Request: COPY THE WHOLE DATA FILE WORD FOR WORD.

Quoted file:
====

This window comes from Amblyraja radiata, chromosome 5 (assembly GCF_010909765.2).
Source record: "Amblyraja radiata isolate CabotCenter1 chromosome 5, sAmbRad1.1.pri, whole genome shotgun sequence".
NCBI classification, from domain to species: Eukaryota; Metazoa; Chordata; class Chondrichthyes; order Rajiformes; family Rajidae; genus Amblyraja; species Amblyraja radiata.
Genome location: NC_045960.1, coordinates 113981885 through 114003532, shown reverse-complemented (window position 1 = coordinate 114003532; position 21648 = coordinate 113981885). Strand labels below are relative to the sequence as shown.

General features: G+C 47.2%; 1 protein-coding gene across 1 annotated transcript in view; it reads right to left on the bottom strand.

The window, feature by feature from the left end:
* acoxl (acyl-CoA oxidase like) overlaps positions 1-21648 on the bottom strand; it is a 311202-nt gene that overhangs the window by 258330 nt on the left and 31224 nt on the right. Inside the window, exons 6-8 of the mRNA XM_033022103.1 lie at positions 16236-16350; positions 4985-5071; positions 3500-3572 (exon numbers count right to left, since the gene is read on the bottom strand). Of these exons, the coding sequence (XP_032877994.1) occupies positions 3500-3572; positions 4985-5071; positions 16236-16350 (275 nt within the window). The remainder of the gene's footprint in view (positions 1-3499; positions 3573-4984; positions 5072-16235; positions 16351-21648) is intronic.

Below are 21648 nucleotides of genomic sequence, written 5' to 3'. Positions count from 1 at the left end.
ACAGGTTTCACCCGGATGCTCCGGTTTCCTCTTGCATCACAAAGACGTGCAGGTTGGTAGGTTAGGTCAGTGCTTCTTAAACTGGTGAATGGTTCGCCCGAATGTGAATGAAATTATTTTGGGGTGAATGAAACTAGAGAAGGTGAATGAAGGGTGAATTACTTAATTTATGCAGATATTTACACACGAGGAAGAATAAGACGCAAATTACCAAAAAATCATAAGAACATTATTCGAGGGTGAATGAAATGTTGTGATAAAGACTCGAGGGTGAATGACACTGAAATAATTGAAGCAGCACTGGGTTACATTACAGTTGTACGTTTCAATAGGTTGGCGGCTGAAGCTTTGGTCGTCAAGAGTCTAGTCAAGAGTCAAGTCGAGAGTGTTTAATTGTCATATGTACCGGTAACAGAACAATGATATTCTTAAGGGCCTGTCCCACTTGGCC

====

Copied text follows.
This window comes from Amblyraja radiata, chromosome 5 (assembly GCF_010909765.2).
Source record: "Amblyraja radiata isolate CabotCenter1 chromosome 5, sAmbRad1.1.pri, whole genome shotgun sequence".
NCBI classification, from domain to species: Eukaryota; Metazoa; Chordata; class Chondrichthyes; order Rajiformes; family Rajidae; genus Amblyraja; species Amblyraja radiata.
Genome location: NC_045960.1, coordinates 113981885 through 114003532, shown reverse-complemented (window position 1 = coordinate 114003532; position 21648 = coordinate 113981885). Strand labels below are relative to the sequence as shown.

General features: G+C 47.2%; 1 protein-coding gene across 1 annotated transcript in view; it reads right to left on the bottom strand.

The window, feature by feature from the left end:
* acoxl (acyl-CoA oxidase like) overlaps positions 1-21648 on the bottom strand; it is a 311202-nt gene that overhangs the window by 258330 nt on the left and 31224 nt on the right. Inside the window, exons 6-8 of the mRNA XM_033022103.1 lie at positions 16236-16350; positions 4985-5071; positions 3500-3572 (exon numbers count right to left, since the gene is read on the bottom strand). Of these exons, the coding sequence (XP_032877994.1) occupies positions 3500-3572; positions 4985-5071; positions 16236-16350 (275 nt within the window). The remainder of the gene's footprint in view (positions 1-3499; positions 3573-4984; positions 5072-16235; positions 16351-21648) is intronic.

Below are 21648 nucleotides of genomic sequence, written 5' to 3'. Positions count from 1 at the left end.
ACAGGTTTCACCCGGATGCTCCGGTTTCCTCTTGCATCACAAAGACGTGCAGGTTGGTAGGTTAGGTCAGTGCTTCTTAAACTGGTGAATGGTTCGCCCGAATGTGAATGAAATTATTTTGGGGTGAATGAAACTAGAGAAGGTGAATGAAGGGTGAATTACTTAATTTATGCAGATATTTACACACGAGGAAGAATAAGACGCAAATTACCAAAAAATCATAAGAACATTATTCGAGGGTGAATGAAATGTTGTGATAAAGACTCGAGGGTGAATGACACTGAAATAATTGAAGCAGCACTGGGTTACATTACAGTTGTACGTTTCAATAGGTTGGCGGCTGAAGCTTTGGTCGTCAAGAGTCTAGTCAAGAGTCAAGTCGAGAGTGTTTAATTGTCATATGTACCGGTAACAGAACAATGATATTCTTAAGGGCCTGTCCCACTTGGCC